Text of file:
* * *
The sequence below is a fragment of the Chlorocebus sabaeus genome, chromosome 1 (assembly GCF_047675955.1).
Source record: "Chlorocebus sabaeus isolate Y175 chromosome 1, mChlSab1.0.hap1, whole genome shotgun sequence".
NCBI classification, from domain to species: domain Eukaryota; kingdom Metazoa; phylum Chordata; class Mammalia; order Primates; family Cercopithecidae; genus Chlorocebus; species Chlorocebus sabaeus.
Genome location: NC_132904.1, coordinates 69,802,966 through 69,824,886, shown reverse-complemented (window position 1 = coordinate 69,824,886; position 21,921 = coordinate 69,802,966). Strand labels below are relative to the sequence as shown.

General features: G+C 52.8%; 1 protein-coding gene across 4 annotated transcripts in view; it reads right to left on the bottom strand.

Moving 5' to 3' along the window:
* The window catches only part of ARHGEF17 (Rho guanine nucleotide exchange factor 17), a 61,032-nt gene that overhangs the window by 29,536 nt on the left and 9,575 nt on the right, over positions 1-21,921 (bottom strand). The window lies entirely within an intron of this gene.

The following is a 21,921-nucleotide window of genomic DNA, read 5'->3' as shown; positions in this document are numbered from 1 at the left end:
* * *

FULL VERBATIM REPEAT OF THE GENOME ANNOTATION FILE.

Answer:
The sequence below is a fragment of the Chlorocebus sabaeus genome, chromosome 1 (assembly GCF_047675955.1).
Source record: "Chlorocebus sabaeus isolate Y175 chromosome 1, mChlSab1.0.hap1, whole genome shotgun sequence".
NCBI classification, from domain to species: domain Eukaryota; kingdom Metazoa; phylum Chordata; class Mammalia; order Primates; family Cercopithecidae; genus Chlorocebus; species Chlorocebus sabaeus.
Genome location: NC_132904.1, coordinates 69,802,966 through 69,824,886, shown reverse-complemented (window position 1 = coordinate 69,824,886; position 21,921 = coordinate 69,802,966). Strand labels below are relative to the sequence as shown.

General features: G+C 52.8%; 1 protein-coding gene across 4 annotated transcripts in view; it reads right to left on the bottom strand.

Moving 5' to 3' along the window:
* The window catches only part of ARHGEF17 (Rho guanine nucleotide exchange factor 17), a 61,032-nt gene that overhangs the window by 29,536 nt on the left and 9,575 nt on the right, over positions 1-21,921 (bottom strand). The window lies entirely within an intron of this gene.

The following is a 21,921-nucleotide window of genomic DNA, read 5'->3' as shown; positions in this document are numbered from 1 at the left end: